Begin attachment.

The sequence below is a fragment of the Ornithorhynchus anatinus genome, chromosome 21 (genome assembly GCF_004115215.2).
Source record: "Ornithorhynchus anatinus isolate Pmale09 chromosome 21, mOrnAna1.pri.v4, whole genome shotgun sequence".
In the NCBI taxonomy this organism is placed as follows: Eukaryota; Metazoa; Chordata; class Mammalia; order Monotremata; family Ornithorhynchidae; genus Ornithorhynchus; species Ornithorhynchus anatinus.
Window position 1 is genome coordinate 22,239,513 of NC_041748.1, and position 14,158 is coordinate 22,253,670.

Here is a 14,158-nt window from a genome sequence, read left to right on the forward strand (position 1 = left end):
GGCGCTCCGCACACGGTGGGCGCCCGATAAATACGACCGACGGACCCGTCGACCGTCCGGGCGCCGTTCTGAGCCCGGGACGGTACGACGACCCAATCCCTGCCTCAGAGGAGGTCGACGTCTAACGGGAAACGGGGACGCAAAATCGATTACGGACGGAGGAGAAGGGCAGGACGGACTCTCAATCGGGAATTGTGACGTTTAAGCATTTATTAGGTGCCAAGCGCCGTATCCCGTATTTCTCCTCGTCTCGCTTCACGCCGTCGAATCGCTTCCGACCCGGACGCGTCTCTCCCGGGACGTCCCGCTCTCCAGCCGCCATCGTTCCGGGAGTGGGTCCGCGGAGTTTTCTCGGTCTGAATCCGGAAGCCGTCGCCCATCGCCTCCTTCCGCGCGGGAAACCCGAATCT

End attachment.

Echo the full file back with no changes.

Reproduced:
The sequence below is a fragment of the Ornithorhynchus anatinus genome, chromosome 21 (genome assembly GCF_004115215.2).
Source record: "Ornithorhynchus anatinus isolate Pmale09 chromosome 21, mOrnAna1.pri.v4, whole genome shotgun sequence".
In the NCBI taxonomy this organism is placed as follows: Eukaryota; Metazoa; Chordata; class Mammalia; order Monotremata; family Ornithorhynchidae; genus Ornithorhynchus; species Ornithorhynchus anatinus.
Window position 1 is genome coordinate 22,239,513 of NC_041748.1, and position 14,158 is coordinate 22,253,670.

Here is a 14,158-nt window from a genome sequence, read left to right on the forward strand (position 1 = left end):
GGCGCTCCGCACACGGTGGGCGCCCGATAAATACGACCGACGGACCCGTCGACCGTCCGGGCGCCGTTCTGAGCCCGGGACGGTACGACGACCCAATCCCTGCCTCAGAGGAGGTCGACGTCTAACGGGAAACGGGGACGCAAAATCGATTACGGACGGAGGAGAAGGGCAGGACGGACTCTCAATCGGGAATTGTGACGTTTAAGCATTTATTAGGTGCCAAGCGCCGTATCCCGTATTTCTCCTCGTCTCGCTTCACGCCGTCGAATCGCTTCCGACCCGGACGCGTCTCTCCCGGGACGTCCCGCTCTCCAGCCGCCATCGTTCCGGGAGTGGGTCCGCGGAGTTTTCTCGGTCTGAATCCGGAAGCCGTCGCCCATCGCCTCCTTCCGCGCGGGAAACCCGAATCT